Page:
"Building with natural materials" was about building with natural and locally occurring materials (clay, sand, straw, sawdust, cow dung). The course was practical, offering a hands-on experience of different building techniques. The goal of this three-days course was for the participants to build something concrete, but even more important, to learn about and try a variety of building techniques.

"Permaculture Design" was about creating/designing ecosystems for human benefit. The idea is not complicated, but the term permaculture (permanent agriculture) is most likely unfamiliar to most people. In permaculture, natural ecosystems are the model, and the goal is to "design" new ecosystems so that they produce food and other goods that are of benefit for humans. The basic ideas are well summarized here:

"Imagine a natural forest. At the top is a roof of tree crowns, beneath it small trees, large and small shrubs, herbs and land covering plants, as well as plants that primarily exist below ground level and climbing plants that occupy all levels. The production of organic material is surprisingly high in comparison with, for example, a wheat field, which consists of a single layer of about half a meter. Imagine what an abundance this forest would contain if it consisted of edible plants! It would greatly surpass the yield of the wheat field!"

[I don't have the original text, this is a translation back to English from the Swedish edition]

Unlike the other two courses, "Local Economic Regenertaion" was a theoretical course. The premise was that current economic theories have brought the capitalist economic system to the brink of a systemic collapse. As we pass peak oil, the period of cheap energy will end. Less energy means reduced production and the end of globalization and long transports. The trend will be towards local (regional, national) production of goods and services.

Based on this, how can we create local economic regeneration in an economy beyond growth? What should we switch to, and how? What can you produce that is profitable both today and after the coming changes? How can you initiate, finance and be a successful entrepreneur even if it becomes increasingly difficult to show a bank how you will be able to repay your loans (because of economic turbulence and questioning of old economic "truths")?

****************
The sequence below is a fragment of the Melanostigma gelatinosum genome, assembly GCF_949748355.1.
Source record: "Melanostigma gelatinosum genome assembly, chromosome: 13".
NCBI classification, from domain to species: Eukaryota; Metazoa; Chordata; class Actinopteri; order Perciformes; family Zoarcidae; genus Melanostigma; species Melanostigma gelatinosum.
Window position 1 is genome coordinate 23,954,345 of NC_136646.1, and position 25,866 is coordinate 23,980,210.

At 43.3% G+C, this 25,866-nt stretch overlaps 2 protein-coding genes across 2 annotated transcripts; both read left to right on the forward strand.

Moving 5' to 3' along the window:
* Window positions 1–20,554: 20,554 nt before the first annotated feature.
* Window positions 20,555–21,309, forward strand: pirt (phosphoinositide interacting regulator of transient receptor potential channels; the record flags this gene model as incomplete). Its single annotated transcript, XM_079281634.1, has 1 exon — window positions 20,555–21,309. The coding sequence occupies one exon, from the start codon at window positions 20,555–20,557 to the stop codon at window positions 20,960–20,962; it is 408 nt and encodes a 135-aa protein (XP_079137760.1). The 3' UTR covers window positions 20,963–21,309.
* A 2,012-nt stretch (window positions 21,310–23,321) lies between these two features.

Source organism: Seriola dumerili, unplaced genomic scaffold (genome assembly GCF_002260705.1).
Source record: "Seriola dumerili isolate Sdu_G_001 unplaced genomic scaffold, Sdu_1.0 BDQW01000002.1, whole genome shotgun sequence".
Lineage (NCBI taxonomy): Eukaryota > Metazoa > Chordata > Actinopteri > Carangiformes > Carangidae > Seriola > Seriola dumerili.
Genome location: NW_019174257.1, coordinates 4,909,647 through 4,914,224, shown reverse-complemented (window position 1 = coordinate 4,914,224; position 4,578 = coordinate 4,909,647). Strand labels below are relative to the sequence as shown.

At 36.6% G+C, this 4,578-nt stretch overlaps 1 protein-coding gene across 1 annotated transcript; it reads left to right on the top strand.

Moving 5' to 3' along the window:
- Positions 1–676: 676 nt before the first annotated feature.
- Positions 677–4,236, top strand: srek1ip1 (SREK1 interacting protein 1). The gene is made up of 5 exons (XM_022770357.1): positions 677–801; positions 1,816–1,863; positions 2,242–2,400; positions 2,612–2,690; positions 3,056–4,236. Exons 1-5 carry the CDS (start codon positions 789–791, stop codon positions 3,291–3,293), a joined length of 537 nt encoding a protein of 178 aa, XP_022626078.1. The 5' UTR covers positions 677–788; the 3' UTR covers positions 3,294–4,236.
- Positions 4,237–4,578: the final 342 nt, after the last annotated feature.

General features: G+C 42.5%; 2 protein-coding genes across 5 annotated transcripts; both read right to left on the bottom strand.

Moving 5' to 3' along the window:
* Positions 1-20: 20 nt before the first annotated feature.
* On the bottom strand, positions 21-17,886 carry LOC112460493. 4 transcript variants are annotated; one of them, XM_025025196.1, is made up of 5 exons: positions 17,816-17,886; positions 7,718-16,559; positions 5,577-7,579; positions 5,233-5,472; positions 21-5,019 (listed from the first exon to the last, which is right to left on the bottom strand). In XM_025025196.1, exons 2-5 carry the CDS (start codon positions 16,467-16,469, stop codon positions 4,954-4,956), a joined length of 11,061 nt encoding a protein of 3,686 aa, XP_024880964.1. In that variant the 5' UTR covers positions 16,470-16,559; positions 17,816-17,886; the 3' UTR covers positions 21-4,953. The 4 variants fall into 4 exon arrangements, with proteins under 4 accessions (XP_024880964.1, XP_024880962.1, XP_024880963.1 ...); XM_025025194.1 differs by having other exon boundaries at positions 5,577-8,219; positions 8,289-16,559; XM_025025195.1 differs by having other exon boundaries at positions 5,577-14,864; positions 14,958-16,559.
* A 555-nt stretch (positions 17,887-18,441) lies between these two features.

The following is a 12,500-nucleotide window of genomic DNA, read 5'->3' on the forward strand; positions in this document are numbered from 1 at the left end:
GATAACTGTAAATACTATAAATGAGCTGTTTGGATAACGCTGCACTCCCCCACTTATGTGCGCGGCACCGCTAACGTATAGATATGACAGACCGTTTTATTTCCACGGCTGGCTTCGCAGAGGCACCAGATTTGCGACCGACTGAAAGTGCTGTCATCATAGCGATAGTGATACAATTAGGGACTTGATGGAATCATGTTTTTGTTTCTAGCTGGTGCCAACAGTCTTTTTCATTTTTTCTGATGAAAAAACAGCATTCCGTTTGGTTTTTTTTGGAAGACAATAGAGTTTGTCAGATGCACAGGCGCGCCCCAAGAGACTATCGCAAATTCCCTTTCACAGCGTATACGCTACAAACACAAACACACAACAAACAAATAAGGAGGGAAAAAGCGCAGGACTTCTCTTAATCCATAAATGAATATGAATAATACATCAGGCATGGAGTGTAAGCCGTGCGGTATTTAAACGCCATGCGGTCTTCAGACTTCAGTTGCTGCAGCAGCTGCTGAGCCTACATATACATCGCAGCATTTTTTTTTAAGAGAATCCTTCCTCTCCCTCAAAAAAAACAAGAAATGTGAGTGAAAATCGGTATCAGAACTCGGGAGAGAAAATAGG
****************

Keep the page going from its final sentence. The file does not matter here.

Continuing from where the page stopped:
This brings the text back to where it started - to the ideas underlying the Transition Town Movement and the Great Reskilling. We, in our ecovillage-to-be, feel that we have done some of our share by arranging courses, and feel confident about continuing to organize other courses in the future (in fact, we organized another course two months ago, I might come back to that later). And there are many suggestions for new course topics: food conservation, building a root cellar, building houses with timber and stone, foraging for edible plants and herbs, brewing beer, beekeeping, aquaculture and so on. The list could easily become very long since there are lots of things that we would like to know more about.

Today, people participate in courses like these because they find them interesting and fun. Tomorrow, the kind of practical knowledge such courses provide may become a hard currency. As a bonus, you meet interesting people and extend you social network when you attend these courses!

Friday, January 1, 2010

Death of rationalization

Image: People are cheap and machines are expensive in India. The opposite is true in Sweden.

Many naturally occurring phenomena follow a normal distribution and are therefore well described by a "bell curve". Since the average length of men in Sweden is 180 cm, a high proportion of Swedish men are in the range of 175-185 cm. Some are shorter or longer, but most are in any case between 170-190 cm. If we broaden the span further to 165-195 cm, not many men at all are outside of that range. The same principle of course also applies to women and children (e.g. “weight curves” for newborn babies) and many other characteristics where there is a random natural variation.

The road network of Sweden is in a similar manner more or less "normally distributed". On a map of Sweden's road network (below), most medium-sized cities have a handful of roads leading to and from the city. Some have only three, more cities have four or five roads and a few cities are nodes that have six or more roads leading to/from them. The number of roads is thus fairly evenly distributed and there is only a difference of a factor of two between having three roads (which are few) and having six roads (which are many).

The "opposite" of a normal distribution is a "power law" distribution. With a power law distribution, it is no longer meaningful to try to locate an average and the difference between “few” and “many” will differ with a factor much greater than two. If we look at the network tying together Europe’s airways, we see a very different pattern compared to the road network, with a small number of very well-connected airline hubs and a large number of "feeder lines" that connect smaller cities/airports to a single or a few hubs. Large hubs in the European airspace - Frankfurt, Amsterdam, London and Madrid - link together a large number of destinations near and far. In Sweden, Arlanda airport outside of Stockholm is just about the only hub where people transfer between international and domestic routes.